Senate Committee to Probe Pentagon Arming of Police

After Ferguson Crackdown, Militarization of Police at Issue

Images of camouflaged US police wielding military-grade equipment and armored vehicles cracking down on public protests on the streets of Ferguson, Missouri, have become an enduring image in the minds of many Americans, and have finally brought attention to years of militarization of US civilian police forces.

Growing concern has finally caught the notice of the Senate Armed Services Committee, and Sen. Carl Levin (D – MI), the chairman, says that the Pentagon’s policy of arming police will be reviewed before the next military spending bill is passed.

“Congress established this program out of real concern that local law enforcement agencies were literally outgunned by drug criminals,” Levin insisted, referring to the 1033 program.

Drug war hysteria was the nominal pretext for 1033, the Department of Defense Excess Property Program, which in 1993 to provide “surplus” Pentagon equipment to law enforcement across the country.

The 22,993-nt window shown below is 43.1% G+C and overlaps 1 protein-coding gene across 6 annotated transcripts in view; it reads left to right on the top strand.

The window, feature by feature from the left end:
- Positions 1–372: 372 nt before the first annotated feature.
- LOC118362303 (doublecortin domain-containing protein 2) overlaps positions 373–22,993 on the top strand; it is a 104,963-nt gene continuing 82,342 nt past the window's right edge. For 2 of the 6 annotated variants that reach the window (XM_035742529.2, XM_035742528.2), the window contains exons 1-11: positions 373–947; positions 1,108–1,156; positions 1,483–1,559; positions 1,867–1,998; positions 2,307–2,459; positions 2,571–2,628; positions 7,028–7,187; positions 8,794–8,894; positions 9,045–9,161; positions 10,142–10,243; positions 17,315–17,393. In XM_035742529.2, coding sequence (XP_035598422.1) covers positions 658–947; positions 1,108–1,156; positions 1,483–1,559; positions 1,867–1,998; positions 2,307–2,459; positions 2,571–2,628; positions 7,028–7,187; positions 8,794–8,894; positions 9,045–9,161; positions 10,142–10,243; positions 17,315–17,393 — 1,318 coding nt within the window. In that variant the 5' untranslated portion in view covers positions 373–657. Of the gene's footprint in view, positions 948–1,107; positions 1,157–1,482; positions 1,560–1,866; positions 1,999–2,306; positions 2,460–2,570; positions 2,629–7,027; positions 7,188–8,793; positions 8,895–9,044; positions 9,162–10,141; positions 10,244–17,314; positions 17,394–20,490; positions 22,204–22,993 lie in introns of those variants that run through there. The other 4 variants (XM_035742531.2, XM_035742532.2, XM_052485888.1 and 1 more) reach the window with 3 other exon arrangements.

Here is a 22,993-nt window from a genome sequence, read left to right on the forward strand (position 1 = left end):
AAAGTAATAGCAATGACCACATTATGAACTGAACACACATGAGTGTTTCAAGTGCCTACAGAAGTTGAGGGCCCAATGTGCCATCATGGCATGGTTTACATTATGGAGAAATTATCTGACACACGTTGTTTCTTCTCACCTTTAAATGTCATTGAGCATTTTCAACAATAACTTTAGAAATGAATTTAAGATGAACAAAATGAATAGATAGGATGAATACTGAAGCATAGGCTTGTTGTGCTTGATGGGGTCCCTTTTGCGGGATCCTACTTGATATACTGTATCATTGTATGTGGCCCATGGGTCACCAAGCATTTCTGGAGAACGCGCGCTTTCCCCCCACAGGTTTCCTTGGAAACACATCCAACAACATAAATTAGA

Under the law, the weapons are only supposed to be used for “counterdrug investigations and activities,” though for years the Pentagon has been giving tanks, armored vehicles, grenade launchers, and everything else to small-town American police, which have turned themselves into miniaturized militaries.

Ferguson police, naturally, were not engaged in “counterdrug activities” in roughing up protesters and journalists, but neither are half of the police departments in America that are using the exact same gear. The question is whether the Senate will do anything about it, or if the momentum behind the program is enough to keep pro-police Senate from digging too deeply into how their 1993 program turned America’s streets into a literal battlefield.

Author: Jason Ditz

Jason Ditz is senior editor of